The River Euphrates

View of the Euphrates River, photo from the Arab Center, Washington DC.

The longest river in southwest Asia, the Euphrates River is 1,740 miles (2,800 km) long, and it is one of the two main constituents of the Tigris-Euphrates river system. The Tigris Euphrates valley was the birthplace of the ancient civilizations of Assyria, Babylonian, and Sumer. Formed by the confluence of the Karasu and Murat rivers in the Armenian Highland, the upper Euphrates flow through steep canyons and gorges, southeast across Syria, and through Iraq to the Mesopotamian Marshes and into the Persian Gulf. The marshes constitute a flooded grasslands and savannas ecoregion, also known as the Tigris-Euphrates alluvial salt marsh.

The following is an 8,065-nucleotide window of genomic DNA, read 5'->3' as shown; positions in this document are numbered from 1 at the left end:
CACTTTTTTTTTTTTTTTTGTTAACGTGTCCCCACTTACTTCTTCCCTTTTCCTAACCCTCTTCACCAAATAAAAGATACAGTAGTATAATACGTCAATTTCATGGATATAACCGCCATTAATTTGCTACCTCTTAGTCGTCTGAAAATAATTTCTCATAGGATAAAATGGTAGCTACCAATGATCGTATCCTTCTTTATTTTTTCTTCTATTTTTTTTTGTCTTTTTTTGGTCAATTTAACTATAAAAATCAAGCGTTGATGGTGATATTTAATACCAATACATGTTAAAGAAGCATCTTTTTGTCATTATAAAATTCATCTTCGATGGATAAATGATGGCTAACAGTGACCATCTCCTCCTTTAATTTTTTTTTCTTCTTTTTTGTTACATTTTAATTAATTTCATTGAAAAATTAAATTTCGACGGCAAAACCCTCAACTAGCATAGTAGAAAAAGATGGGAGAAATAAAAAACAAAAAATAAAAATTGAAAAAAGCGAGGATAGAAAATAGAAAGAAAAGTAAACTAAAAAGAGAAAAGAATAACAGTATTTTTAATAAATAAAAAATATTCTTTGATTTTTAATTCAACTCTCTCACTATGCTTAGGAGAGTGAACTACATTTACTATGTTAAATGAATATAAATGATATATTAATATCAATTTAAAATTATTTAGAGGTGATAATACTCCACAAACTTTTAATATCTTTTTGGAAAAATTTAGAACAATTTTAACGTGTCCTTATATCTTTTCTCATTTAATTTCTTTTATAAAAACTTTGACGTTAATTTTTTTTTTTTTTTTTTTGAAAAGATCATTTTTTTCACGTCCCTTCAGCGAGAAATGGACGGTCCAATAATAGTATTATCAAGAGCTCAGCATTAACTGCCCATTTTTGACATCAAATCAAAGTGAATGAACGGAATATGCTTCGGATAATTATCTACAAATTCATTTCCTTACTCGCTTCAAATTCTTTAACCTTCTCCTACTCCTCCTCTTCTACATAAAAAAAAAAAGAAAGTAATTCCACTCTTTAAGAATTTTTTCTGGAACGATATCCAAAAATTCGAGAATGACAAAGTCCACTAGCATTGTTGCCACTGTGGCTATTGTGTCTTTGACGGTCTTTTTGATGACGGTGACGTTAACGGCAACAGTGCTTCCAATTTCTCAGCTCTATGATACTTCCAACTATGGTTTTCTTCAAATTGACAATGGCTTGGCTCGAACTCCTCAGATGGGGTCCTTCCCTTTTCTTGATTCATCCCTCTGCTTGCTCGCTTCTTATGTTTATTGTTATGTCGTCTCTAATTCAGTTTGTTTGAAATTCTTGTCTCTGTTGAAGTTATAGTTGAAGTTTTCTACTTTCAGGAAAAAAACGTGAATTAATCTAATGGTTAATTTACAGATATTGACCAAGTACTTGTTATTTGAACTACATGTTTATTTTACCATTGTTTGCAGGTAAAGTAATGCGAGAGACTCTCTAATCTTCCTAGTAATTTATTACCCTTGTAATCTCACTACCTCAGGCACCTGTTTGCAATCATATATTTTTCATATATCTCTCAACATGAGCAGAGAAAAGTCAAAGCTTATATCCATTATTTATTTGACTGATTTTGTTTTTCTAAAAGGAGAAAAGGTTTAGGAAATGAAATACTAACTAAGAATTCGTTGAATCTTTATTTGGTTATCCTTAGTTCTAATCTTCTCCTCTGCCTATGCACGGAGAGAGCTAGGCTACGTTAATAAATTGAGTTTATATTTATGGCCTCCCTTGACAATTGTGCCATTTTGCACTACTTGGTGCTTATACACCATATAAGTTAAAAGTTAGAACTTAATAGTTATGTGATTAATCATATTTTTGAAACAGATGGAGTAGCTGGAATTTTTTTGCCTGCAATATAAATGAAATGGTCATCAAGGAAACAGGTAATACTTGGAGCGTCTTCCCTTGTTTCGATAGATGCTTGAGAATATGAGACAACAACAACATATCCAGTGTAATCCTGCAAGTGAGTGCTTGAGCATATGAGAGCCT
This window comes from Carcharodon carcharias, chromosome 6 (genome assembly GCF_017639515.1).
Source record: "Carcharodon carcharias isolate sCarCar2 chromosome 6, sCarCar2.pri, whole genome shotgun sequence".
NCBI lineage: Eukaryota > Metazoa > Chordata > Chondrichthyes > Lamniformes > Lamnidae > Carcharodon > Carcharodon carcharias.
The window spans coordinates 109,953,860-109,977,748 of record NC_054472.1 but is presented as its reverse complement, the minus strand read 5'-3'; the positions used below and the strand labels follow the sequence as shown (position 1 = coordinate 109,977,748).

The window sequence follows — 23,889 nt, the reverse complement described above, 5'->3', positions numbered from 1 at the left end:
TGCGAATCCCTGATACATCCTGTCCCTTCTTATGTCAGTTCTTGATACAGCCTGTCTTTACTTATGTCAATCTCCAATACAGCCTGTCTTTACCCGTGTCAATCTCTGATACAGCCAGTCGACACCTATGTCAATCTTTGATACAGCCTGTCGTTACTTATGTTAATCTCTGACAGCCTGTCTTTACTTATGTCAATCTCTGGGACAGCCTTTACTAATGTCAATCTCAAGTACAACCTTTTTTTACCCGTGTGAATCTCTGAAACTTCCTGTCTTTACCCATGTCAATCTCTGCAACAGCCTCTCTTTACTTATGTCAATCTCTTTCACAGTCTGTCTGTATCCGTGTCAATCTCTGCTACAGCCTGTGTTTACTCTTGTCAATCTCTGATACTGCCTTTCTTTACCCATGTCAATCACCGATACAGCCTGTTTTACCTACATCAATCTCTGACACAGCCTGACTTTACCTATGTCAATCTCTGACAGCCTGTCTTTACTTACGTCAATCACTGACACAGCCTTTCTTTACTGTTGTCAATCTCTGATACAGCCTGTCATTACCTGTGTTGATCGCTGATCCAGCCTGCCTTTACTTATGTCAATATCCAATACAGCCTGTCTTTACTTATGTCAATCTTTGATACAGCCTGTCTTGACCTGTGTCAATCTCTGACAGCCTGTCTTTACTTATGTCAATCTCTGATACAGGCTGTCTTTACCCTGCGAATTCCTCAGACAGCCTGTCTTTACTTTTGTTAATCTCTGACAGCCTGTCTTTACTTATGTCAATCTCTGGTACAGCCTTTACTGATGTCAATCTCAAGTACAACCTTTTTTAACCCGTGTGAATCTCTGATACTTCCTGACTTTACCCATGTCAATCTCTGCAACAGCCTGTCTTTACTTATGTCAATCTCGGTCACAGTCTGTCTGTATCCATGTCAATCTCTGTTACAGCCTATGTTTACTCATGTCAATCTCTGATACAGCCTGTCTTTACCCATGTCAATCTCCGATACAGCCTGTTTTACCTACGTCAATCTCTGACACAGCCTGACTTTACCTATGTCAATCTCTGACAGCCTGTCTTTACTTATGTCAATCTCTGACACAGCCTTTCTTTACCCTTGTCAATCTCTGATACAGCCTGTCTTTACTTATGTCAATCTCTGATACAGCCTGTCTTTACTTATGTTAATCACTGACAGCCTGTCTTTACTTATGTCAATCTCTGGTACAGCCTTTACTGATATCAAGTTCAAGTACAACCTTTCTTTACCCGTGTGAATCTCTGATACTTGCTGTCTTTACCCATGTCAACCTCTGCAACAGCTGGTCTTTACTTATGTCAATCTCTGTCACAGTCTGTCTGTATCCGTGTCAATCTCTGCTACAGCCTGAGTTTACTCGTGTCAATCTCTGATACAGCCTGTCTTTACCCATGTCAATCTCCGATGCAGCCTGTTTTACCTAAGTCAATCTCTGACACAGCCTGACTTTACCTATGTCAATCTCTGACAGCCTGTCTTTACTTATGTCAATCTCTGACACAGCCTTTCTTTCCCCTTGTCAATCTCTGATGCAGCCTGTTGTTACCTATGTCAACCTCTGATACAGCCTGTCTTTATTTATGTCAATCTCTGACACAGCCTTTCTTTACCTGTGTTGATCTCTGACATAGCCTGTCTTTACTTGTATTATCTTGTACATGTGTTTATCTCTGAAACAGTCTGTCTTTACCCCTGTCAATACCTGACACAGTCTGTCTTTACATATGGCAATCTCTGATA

A region in northern Mesopotamia whose kings ruled most of the ancient Near East in the 8th and 7th centuries B.C.E.

Of or relating to ancient lower Mesopotamia and its empire centered in Babylon.

Together with the Tigris, the Euphrates is one of the two defining rivers of Mesopotamia.

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